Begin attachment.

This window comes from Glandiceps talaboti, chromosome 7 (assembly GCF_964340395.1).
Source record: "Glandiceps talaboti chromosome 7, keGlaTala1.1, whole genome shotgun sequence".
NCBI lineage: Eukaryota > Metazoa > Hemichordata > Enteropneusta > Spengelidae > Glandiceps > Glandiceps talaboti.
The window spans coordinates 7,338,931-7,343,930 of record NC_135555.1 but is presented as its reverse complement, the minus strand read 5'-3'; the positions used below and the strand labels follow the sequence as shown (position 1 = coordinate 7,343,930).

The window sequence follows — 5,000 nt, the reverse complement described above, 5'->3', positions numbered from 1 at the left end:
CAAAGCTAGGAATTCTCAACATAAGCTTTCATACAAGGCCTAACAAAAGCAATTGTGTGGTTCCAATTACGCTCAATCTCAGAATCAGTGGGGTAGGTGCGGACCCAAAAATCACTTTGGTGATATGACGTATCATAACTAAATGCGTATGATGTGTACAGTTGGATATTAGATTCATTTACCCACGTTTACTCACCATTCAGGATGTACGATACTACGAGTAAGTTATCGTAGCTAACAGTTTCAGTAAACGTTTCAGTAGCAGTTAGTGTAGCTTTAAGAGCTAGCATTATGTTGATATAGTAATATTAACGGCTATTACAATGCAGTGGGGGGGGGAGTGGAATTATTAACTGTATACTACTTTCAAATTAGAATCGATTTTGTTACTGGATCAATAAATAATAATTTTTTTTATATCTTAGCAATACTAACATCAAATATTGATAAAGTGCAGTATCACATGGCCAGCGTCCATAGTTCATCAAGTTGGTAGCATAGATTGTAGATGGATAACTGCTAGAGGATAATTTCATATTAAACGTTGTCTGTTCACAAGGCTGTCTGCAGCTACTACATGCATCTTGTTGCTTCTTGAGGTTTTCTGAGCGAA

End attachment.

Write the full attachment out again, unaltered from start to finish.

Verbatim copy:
This window comes from Glandiceps talaboti, chromosome 7 (assembly GCF_964340395.1).
Source record: "Glandiceps talaboti chromosome 7, keGlaTala1.1, whole genome shotgun sequence".
NCBI lineage: Eukaryota > Metazoa > Hemichordata > Enteropneusta > Spengelidae > Glandiceps > Glandiceps talaboti.
The window spans coordinates 7,338,931-7,343,930 of record NC_135555.1 but is presented as its reverse complement, the minus strand read 5'-3'; the positions used below and the strand labels follow the sequence as shown (position 1 = coordinate 7,343,930).

The window sequence follows — 5,000 nt, the reverse complement described above, 5'->3', positions numbered from 1 at the left end:
CAAAGCTAGGAATTCTCAACATAAGCTTTCATACAAGGCCTAACAAAAGCAATTGTGTGGTTCCAATTACGCTCAATCTCAGAATCAGTGGGGTAGGTGCGGACCCAAAAATCACTTTGGTGATATGACGTATCATAACTAAATGCGTATGATGTGTACAGTTGGATATTAGATTCATTTACCCACGTTTACTCACCATTCAGGATGTACGATACTACGAGTAAGTTATCGTAGCTAACAGTTTCAGTAAACGTTTCAGTAGCAGTTAGTGTAGCTTTAAGAGCTAGCATTATGTTGATATAGTAATATTAACGGCTATTACAATGCAGTGGGGGGGGGAGTGGAATTATTAACTGTATACTACTTTCAAATTAGAATCGATTTTGTTACTGGATCAATAAATAATAATTTTTTTTATATCTTAGCAATACTAACATCAAATATTGATAAAGTGCAGTATCACATGGCCAGCGTCCATAGTTCATCAAGTTGGTAGCATAGATTGTAGATGGATAACTGCTAGAGGATAATTTCATATTAAACGTTGTCTGTTCACAAGGCTGTCTGCAGCTACTACATGCATCTTGTTGCTTCTTGAGGTTTTCTGAGCGAA